I just can't get enough of this guy lately, especially the stuff he recorded during the 10-piece orchestra years around 1930, when he was at the peak of his creative power.
I just stumbled across this gem yesterday, immortalized on wax by Okeh Records in May of 1930: Exactly Like You.
By 1928 Armstrong realized that wherever he played and sang, he was the show, and he didn't really need to mess with running a group because it didn't make much difference who he played with. He decided to devote all his energies to marathon-style playing and singing, undistracted by leadership functions, and in 1928 began fronting Carroll Dickerson's 10-piece dance orchestra, leaving Dickerson in charge as musical director. The arrangement suited him; he made his greatest records with this combination in 1929 through '31.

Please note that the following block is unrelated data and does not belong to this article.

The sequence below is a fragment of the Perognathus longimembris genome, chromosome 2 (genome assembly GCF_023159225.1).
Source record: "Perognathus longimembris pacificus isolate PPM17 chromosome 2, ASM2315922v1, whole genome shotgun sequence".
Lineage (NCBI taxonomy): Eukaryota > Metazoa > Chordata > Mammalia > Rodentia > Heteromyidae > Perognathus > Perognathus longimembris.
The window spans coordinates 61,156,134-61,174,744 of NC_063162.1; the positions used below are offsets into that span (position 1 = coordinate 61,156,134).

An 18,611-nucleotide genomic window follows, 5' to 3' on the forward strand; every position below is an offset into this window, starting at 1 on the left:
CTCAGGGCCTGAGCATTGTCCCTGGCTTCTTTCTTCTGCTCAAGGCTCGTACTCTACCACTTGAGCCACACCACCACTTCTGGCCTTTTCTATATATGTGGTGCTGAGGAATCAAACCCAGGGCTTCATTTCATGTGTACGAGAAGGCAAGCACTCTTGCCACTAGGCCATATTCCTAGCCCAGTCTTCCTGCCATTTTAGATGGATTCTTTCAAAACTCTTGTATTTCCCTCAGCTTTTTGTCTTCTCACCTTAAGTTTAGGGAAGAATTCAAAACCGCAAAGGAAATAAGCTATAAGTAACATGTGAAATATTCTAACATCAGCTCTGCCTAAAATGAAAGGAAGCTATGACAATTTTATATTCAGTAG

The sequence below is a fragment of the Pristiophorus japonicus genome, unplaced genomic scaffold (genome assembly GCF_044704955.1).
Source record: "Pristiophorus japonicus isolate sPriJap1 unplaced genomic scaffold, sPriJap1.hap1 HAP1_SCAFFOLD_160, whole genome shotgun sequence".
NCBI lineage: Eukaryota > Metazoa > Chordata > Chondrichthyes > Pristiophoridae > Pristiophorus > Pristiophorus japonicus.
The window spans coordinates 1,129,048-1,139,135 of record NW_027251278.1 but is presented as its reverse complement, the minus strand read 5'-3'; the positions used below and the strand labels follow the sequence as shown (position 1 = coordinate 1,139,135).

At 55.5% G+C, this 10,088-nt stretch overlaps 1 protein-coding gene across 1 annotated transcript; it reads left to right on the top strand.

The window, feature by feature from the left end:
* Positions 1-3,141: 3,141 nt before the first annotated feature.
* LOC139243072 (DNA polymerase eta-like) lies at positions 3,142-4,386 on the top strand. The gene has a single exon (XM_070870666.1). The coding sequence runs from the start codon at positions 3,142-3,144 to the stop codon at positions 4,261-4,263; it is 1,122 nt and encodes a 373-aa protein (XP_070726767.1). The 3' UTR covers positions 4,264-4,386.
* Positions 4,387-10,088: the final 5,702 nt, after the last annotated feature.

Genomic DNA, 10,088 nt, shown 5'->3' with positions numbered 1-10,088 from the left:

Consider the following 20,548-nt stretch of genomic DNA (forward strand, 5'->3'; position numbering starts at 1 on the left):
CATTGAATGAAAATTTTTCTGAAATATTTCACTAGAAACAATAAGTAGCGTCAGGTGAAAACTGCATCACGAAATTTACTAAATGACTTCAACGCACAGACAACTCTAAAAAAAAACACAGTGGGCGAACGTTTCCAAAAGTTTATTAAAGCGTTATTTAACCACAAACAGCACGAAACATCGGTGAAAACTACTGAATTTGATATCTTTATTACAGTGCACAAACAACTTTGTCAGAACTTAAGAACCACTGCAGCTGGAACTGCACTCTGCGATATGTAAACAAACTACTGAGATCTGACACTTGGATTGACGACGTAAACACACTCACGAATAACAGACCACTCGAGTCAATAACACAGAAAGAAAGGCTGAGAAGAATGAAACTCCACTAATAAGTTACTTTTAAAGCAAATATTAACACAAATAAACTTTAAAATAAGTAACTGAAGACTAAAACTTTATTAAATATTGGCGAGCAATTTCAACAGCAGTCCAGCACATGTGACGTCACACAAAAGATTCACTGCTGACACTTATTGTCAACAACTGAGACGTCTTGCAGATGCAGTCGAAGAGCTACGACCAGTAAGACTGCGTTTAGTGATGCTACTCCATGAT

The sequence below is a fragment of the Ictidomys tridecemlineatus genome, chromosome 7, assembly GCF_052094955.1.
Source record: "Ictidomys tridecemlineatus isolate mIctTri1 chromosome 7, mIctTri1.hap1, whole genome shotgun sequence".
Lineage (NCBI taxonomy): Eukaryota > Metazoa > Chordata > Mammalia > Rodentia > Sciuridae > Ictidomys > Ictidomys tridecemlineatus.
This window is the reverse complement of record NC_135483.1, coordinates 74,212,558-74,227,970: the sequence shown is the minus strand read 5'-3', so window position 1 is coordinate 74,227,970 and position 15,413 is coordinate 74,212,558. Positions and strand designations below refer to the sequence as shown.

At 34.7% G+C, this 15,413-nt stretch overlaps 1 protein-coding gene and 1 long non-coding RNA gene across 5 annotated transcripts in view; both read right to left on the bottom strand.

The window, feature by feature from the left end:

You have to wonder when he found time to record. Starting in 1929 he worked in the pit Orchestra of the Broadway Show "Hot Chocolates," which he stole nightly with his vocalizing on Fats Waller's "Ain't Misbehavin'." Then, as soon as the show ended, he'd hurry off to Connie's Inn where he starred with Dickerson's orchestra. When Connie's closed for the night Armstrong put in one more shift, a late-night performance at the LaFayette Theatre, right next door at Seventh Avenue at 132nd Street.
His stamina and prolific output left a huge body of work for all to enjoy and some to revere.